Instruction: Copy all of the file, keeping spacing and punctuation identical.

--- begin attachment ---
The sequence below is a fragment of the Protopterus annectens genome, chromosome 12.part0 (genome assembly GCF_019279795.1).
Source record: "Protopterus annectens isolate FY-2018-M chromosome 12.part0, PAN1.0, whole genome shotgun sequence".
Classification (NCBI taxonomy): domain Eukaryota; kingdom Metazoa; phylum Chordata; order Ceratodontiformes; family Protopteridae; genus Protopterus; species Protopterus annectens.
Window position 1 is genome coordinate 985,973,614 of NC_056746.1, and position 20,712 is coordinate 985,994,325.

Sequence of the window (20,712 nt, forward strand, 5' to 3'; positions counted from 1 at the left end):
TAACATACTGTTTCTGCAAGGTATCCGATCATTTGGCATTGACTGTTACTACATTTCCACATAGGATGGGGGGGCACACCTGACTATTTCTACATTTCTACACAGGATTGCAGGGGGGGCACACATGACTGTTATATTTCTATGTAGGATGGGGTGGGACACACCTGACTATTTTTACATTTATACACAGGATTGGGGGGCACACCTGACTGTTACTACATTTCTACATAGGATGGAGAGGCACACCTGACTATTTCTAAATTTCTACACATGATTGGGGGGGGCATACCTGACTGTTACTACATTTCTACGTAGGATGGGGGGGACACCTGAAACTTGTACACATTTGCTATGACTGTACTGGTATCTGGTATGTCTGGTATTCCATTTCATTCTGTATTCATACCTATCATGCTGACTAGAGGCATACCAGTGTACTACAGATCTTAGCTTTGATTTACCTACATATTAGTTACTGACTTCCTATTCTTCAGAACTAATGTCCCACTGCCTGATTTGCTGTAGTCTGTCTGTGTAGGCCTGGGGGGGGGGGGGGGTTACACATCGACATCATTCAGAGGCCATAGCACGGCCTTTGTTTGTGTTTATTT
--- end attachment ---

The sequence below is a fragment of the Protopterus annectens genome, chromosome 12.part0 (genome assembly GCF_019279795.1).
Source record: "Protopterus annectens isolate FY-2018-M chromosome 12.part0, PAN1.0, whole genome shotgun sequence".
Classification (NCBI taxonomy): domain Eukaryota; kingdom Metazoa; phylum Chordata; order Ceratodontiformes; family Protopteridae; genus Protopterus; species Protopterus annectens.
Window position 1 is genome coordinate 985,973,614 of NC_056746.1, and position 20,712 is coordinate 985,994,325.

Sequence of the window (20,712 nt, forward strand, 5' to 3'; positions counted from 1 at the left end):
TAACATACTGTTTCTGCAAGGTATCCGATCATTTGGCATTGACTGTTACTACATTTCCACATAGGATGGGGGGGCACACCTGACTATTTCTACATTTCTACACAGGATTGCAGGGGGGGCACACATGACTGTTATATTTCTATGTAGGATGGGGTGGGACACACCTGACTATTTTTACATTTATACACAGGATTGGGGGGCACACCTGACTGTTACTACATTTCTACATAGGATGGAGAGGCACACCTGACTATTTCTAAATTTCTACACATGATTGGGGGGGGCATACCTGACTGTTACTACATTTCTACGTAGGATGGGGGGGACACCTGAAACTTGTACACATTTGCTATGACTGTACTGGTATCTGGTATGTCTGGTATTCCATTTCATTCTGTATTCATACCTATCATGCTGACTAGAGGCATACCAGTGTACTACAGATCTTAGCTTTGATTTACCTACATATTAGTTACTGACTTCCTATTCTTCAGAACTAATGTCCCACTGCCTGATTTGCTGTAGTCTGTCTGTGTAGGCCTGGGGGGGGGGGGGGGTTACACATCGACATCATTCAGAGGCCATAGCACGGCCTTTGTTTGTGTTTATTT